Carling, Jørgen; Marta Bolognani; Marta Bivand Erdal; Rojan Tordhol Ezzati; Ceri Oeppen; Erlend Paasche; Silje Vatne Pettersen; & Tove Heggli Sagmo (2015) Possibilities and Realities of Return MigrationOslo: Peace Research Institute Oslo (PRIO).

Report - External Series

Borchgrevink, Kaja (2011) Pakistan’s Madrasas: Moderation or Militancy? The Madrasa Debate and the Reform Process, Noref Policy Papers. Oslo: NOREF.
Borchgrevink, Kaja; & Kristian Berg Harpviken (2011) Taking Stock: Madrasa Reform in Pakistan , Noref Policy Brief, 4. Oslo: Norwegian Peacebuilding Resource Centre (NOREF).

Newsletter

Lorentzen, Jenny & Julie Marie Hansen (2016) Women Engaging in Islamic Charity as ‘Development Agents’, PRIO Gender, Peace and Security Update, 2016: PRIO.

Blog Posts

Pakistan’s Crippling Energy Crisis and Increasing Remittances

Posted by Marta Bivand Erdal & Zain Ul Abdin on Thursday, 1 October 2015

Deadly heat exposes Pakistan’s power problems. This summer CNBC run a report titled Deadly heat exposes Pakistan’s power problems after more than a thousand people died during heatwaves during the first days of Ramadan. Insufficient preparedness for the heatwave is largely seen as the cause of deaths, yet the context of the protracted electricity crisis in Pakistan is also widely connected with the scale of deaths and hospitalization during this summer’s heatwave. Pakistan’s energy crisis has worsened over the past few years, with increasing gaps between electricity supply and demand in the country. The crisis has been reported on in ...

Return Migration: Pakistan as a Return Migration Destination

Posted by Marta Bivand Erdal on Monday, 24 August 2015

Return migration to Pakistan is diverse. It ranges from return mobilities of naturalized citizens and those born abroad to so-called ‘voluntary assisted returns’ and deportations of migrants without regular status. Pakistan receives returnees from the Middle East, as well as from Europe and North America, which reflects broader Pakistani migration patterns. This policy brief explores the multiplicity of return migration to Pakistan. From a return destination perspective, it presents some of the dilemmas faced when governing return migration. Return migration to Pakistan is extremely diverse; legal status and citizenship are important distinctions among returnees. Pakistanis abroad account for about 4 ...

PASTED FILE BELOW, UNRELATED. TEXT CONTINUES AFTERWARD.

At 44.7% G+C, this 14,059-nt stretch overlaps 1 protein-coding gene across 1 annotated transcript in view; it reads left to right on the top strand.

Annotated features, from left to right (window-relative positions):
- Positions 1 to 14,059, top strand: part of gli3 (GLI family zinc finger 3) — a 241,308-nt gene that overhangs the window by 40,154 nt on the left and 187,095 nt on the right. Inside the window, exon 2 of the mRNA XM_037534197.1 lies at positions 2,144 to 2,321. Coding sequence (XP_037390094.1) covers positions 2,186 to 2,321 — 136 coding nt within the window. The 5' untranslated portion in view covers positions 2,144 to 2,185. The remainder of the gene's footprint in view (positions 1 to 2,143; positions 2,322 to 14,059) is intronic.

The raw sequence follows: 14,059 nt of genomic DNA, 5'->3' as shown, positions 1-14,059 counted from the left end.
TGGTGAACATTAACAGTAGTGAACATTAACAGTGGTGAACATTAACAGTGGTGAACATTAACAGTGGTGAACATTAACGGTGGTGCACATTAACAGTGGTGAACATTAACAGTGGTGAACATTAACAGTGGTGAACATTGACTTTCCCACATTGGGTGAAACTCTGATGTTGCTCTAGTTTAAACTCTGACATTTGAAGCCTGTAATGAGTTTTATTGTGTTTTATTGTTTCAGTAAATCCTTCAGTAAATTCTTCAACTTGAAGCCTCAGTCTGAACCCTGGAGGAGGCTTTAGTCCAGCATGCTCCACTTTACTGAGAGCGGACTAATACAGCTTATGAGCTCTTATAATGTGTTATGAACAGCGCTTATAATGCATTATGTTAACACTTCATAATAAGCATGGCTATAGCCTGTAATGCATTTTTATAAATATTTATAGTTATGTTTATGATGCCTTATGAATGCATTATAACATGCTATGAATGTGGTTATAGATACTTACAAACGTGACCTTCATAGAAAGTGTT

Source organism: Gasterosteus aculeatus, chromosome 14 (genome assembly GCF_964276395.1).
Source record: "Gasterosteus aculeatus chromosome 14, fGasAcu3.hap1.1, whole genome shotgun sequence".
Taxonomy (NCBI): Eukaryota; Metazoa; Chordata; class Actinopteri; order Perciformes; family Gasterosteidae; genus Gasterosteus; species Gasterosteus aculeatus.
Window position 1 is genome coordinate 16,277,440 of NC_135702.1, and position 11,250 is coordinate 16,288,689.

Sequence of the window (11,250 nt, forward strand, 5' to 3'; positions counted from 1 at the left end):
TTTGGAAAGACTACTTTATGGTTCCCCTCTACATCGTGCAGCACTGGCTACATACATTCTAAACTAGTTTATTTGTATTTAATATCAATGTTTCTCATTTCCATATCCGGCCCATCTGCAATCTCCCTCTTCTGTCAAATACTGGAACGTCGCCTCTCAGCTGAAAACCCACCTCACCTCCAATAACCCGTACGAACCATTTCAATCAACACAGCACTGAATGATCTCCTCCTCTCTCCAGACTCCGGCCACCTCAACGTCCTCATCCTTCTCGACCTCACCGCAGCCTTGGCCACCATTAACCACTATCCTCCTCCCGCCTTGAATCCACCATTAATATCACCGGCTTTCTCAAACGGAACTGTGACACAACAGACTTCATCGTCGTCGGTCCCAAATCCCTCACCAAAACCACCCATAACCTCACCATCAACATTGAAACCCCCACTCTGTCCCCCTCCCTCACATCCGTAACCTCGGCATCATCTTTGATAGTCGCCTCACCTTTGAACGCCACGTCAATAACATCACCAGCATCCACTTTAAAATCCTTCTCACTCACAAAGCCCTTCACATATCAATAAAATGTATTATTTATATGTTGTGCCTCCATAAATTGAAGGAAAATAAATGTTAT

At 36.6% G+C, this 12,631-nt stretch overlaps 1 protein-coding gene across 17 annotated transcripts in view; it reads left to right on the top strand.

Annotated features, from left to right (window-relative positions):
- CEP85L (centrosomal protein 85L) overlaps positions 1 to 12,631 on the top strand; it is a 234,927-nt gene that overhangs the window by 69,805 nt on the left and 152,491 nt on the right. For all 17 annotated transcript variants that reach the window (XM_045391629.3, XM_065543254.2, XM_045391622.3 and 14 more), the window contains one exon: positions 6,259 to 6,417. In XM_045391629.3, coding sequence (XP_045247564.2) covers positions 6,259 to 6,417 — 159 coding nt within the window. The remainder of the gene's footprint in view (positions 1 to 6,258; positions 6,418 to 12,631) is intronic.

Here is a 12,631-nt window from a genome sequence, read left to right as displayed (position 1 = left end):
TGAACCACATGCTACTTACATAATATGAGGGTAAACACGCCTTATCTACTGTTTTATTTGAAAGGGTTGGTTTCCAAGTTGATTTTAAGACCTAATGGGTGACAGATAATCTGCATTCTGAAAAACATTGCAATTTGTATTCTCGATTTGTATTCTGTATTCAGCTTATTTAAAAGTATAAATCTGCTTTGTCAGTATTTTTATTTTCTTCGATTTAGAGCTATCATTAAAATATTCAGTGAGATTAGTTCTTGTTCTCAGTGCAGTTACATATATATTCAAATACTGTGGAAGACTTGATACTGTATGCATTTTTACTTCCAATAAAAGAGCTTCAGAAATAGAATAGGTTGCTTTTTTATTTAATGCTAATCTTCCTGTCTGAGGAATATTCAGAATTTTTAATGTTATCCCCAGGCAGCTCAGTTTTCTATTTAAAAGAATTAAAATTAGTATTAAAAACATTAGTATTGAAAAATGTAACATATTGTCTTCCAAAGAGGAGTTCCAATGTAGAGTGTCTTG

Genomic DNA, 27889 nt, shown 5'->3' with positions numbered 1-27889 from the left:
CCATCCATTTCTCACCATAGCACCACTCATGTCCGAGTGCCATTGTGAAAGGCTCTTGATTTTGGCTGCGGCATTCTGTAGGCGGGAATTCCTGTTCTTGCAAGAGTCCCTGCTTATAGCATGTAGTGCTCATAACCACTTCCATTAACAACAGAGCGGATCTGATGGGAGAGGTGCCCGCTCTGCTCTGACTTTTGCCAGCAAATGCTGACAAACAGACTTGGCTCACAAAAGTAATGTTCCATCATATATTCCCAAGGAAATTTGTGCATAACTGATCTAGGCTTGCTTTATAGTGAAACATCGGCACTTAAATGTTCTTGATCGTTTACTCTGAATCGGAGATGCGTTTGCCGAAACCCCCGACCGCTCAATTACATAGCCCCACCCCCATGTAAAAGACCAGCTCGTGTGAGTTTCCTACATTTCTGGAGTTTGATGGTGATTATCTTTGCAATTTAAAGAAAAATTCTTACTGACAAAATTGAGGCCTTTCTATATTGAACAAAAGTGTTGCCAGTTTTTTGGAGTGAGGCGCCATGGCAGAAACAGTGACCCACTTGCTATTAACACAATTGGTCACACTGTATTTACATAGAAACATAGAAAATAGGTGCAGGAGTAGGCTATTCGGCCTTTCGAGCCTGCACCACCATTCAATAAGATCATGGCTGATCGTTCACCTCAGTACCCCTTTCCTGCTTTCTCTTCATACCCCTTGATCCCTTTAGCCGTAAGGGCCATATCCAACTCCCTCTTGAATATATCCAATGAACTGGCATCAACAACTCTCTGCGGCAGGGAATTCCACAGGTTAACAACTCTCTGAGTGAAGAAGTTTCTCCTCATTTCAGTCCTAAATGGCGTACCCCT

Peace for the Next Generation

Posted by Arne Strand on Friday, 10 October 2014

The Nobel Peace Prize has been awarded to two people, from two countries with shared challenges. But the award raises questions: Does India have the will to abolish child labour? And can Malala Yousafzai influence Pakistani women and girl’s rights from abroad? The two candidates who were awarded this year’s Nobel Peace Prize are of different ages and experience. What they have in common, however, is the importance they attach to children’s, young people’s and girls’ rights, and the hope that this will contribute to a more peaceful world in the longer term. At the same time, the awarding of ...

The Unintended Consequences of Education among Pakistani Migrants to the UK

Posted by Marta Bolognani on Tuesday, 10 June 2014

The field of education has been at the forefront of social policy concerns for at least three decades in the UK. The debate around integration and education revolves mainly around two aspects: the ability of migrants to integrate, depending on their level of education; and the challenges brought by migrants to the British education system. Based on PREMIG data from among Pakistani migrants and descendants in the UK it is clear that education is indeed a major field in which issues of integration are explored, negotiated and can either get stuck or resolved. However, the PREMIG data suggests that individuals ...

Renewed Violence in Pakistan

Posted by Erica Chenoweth on Monday, 9 June 2014

Last night, the Pakistani Taliban (otherwise known as Tehrik-i-Taliban Pakistan, or TTP) allegedly staged a bloody attack on Jinnah International Airport in Karachi. Shahidullah Shahid, TTP’s spokesman, told Agence France-Press that the group launched the attack in revenge for the Pakistani government’s November 2013 killing of TTP leader Hakimullah Mehsud. He also claimed the group intended to send a “message” to the Pakistani government that the TTP would continue to “react” to government killings of civilians in Pakistani villages. The New York Times notes that in spite of Shahid’s promise that such attacks will continue, he also insists that the ...

The Taliban are an Organized Fighting Force

Posted by Kristian Berg Harpviken on Sunday, 8 June 2014

A new UN report blames the Taliban for a sharp rise in violence against civilians. The Taliban are an organized fighting force. They combine a relatively strong central command with a networked structure in which each of the various factions operate with considerable independence. Establishing control over certain territories has been a main rationale for the Taliban. While their military tactics have changed a lot, their ultimate objectives have not. For the Taliban, military capacity and the ability to control territory are key to their success. Read more about structure, tactics and aims of the militants in DW’s in-depth interview with ...